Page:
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ARE OBAMA'S FINANCIAL PROPOSALS A ROAD TO REAL REFORM?
By Danny Schechter
Stabilizing A Flawed System is Not The Same As Restructuring Or Remaking It
A recent study cited by the Editor of the Financial Times argues that we are now in a Depression although no one wants to use the term or face the music.
By Dave Lindorff
President Barack Obama, referring to the violent attacks on protesters against the controversial election results in Iran’s just-completed presidential election, this week lectured Iran’s government, saying, “Peaceful dissent should never be subject to violence.”
Referring to the tens and hundreds of thousands of frustrated and angry Iranians who have taken to the streets accusing Iranian authorities of rigging the election in favor of incumbent President Mahmoud Ahmadinejad, Obama said that “the Iranian people and their voices should be heard and respected."
But there is a certain hypocrisy going on here.
J. Turley: Senatorial Privilege? Sen. Dick Durbin Cashed Out His Stocks and Shares After Meeting w/ Paulson & Bernake
Sen. Dick Durbin, the second most senior democrat in the Senate, cashed out his stock the day after meeting with Treasury Secretary Henry Paulson and Federal Reserve Chairman Ben Bernanke. Durbin took the money and invested much of the $115,000 in Warren Buffett’s Berkshire Hathaway Inc.
The transfers occurred on Sept. 19th. The prior day he met with Paulson and Bernanke on the banking crisis.
I have long advocated a change in the ethics rules to require blind trusts for all members of Congress. Currently, members can make killings on the market by using their access to policy changes and special tips. Read more.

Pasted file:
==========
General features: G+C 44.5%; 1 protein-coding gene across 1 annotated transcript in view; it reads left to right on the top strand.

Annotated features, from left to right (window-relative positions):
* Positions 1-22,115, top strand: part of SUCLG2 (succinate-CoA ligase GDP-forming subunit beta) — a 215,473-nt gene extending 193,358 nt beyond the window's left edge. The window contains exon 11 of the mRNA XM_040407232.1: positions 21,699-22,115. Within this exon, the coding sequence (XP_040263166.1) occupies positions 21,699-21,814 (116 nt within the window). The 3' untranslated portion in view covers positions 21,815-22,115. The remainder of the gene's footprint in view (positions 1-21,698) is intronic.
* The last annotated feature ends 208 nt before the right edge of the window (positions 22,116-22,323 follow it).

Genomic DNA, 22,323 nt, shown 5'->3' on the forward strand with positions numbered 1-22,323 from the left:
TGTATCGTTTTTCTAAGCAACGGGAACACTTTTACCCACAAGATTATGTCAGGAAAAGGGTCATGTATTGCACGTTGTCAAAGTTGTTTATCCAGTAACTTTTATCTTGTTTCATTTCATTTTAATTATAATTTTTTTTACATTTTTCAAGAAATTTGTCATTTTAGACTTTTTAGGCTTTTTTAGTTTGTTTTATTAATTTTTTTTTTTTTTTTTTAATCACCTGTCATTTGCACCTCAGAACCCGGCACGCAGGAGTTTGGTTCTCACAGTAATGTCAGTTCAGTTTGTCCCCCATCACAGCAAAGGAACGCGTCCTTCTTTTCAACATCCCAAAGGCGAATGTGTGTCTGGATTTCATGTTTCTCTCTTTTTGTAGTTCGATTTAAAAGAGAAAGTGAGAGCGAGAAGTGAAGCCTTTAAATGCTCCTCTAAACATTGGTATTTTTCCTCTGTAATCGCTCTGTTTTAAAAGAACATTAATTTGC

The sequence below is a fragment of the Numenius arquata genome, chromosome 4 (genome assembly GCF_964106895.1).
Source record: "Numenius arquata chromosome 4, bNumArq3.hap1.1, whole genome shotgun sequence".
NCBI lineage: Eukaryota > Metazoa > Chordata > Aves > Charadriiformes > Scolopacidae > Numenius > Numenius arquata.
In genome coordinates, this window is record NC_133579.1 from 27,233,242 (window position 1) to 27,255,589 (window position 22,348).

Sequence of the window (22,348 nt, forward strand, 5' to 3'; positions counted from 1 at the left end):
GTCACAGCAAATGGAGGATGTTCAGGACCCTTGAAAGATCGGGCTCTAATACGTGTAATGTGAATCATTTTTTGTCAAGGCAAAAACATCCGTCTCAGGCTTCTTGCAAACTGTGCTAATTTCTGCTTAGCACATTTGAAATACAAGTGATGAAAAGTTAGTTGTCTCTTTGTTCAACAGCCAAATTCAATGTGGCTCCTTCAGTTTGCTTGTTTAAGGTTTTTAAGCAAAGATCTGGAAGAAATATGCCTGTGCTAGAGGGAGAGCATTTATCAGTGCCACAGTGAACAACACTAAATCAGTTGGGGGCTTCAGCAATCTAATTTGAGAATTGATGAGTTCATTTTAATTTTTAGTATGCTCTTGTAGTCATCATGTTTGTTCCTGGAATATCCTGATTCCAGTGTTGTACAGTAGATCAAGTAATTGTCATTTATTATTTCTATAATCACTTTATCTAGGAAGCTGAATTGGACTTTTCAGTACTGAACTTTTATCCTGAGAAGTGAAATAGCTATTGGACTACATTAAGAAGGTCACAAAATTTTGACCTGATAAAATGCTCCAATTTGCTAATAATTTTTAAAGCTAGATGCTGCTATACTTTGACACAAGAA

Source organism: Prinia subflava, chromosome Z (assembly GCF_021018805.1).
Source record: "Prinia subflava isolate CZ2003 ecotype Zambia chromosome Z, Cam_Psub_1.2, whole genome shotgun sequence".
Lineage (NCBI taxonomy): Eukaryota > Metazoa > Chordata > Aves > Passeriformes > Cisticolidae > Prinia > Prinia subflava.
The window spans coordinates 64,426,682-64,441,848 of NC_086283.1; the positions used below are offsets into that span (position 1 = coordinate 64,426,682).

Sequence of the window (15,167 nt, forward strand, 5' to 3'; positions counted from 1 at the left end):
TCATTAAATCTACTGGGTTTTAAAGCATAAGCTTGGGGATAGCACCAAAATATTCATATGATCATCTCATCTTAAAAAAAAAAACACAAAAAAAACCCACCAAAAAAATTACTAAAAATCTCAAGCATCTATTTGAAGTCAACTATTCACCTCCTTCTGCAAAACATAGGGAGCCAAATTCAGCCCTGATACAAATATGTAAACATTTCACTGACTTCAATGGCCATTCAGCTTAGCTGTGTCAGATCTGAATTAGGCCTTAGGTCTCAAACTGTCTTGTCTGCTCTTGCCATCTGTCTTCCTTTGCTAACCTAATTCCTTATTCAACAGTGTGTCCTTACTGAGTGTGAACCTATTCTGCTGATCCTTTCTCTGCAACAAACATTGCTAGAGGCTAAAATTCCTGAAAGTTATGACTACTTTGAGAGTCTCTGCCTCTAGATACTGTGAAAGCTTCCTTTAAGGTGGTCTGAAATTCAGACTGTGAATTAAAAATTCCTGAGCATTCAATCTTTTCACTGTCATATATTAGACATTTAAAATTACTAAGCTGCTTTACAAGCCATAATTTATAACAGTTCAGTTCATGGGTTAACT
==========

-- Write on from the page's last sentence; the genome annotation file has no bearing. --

$108 Billion for IMF Will Cost Much More than Budgeted
Washington, D.C.- According to the Office of the Majority Leader in the House of Representatives, on Thursday the U.S. Treasury Department, which seeks to persuade the U.S. Congress to approve a $108 billion line of credit for the International Monetary Fund (IMF), released talking points on the subject entitled "Talking Points on IMF Funding Request."
Treasury’s second talking point had the following under “Myth”:
Momentum Builds For Ron Paul's "Fed Transparency" Act
Joe Weisenthal | Business Insider
For years, Ron Paul has been a lone voice in Congress, questioning the wisdom of the Federal Reserve -- both its various chairmans and the institution itself. His dogged questioning of Alan Greenspan, and then Ben Bernanke, make for great TV (otherwise, those hearings are total snoozefests).
But now, as America wakes up to its dire financial situation and average people talk about things like "fractional reserve lending", the gold standard, and Zimbabwe-like inflation, he's finally getting some momentum.
It's baby steps, of course. Paul is the sponsor of the Federal Reserve Transparency act of 2009, which demands a GAO audit of the Fed, and a full report to Congress sometime next year. And it's gaining steam. It already has 175 co-sponsors in the House, and now a major Democrat, Rep. Alan Grayson (ironically, the same one who's proposing that stupid France vacation bill we mentioned this morning has joined on, and is urging his party colleagues to join them. Read more.
Even as US unemployment rolls soar to their highest levels in post-war history, employed workers face the worst conditions since the Great Depression, according to a front-page article in Friday’s USA Today.
Based on its analysis of employment data, the newspaper reports that pay cuts, reduced hours, furloughs and involuntary part-time work have driven the working class back to conditions not seen since the 1930s. Read more.
By BARBARA EHRENREICH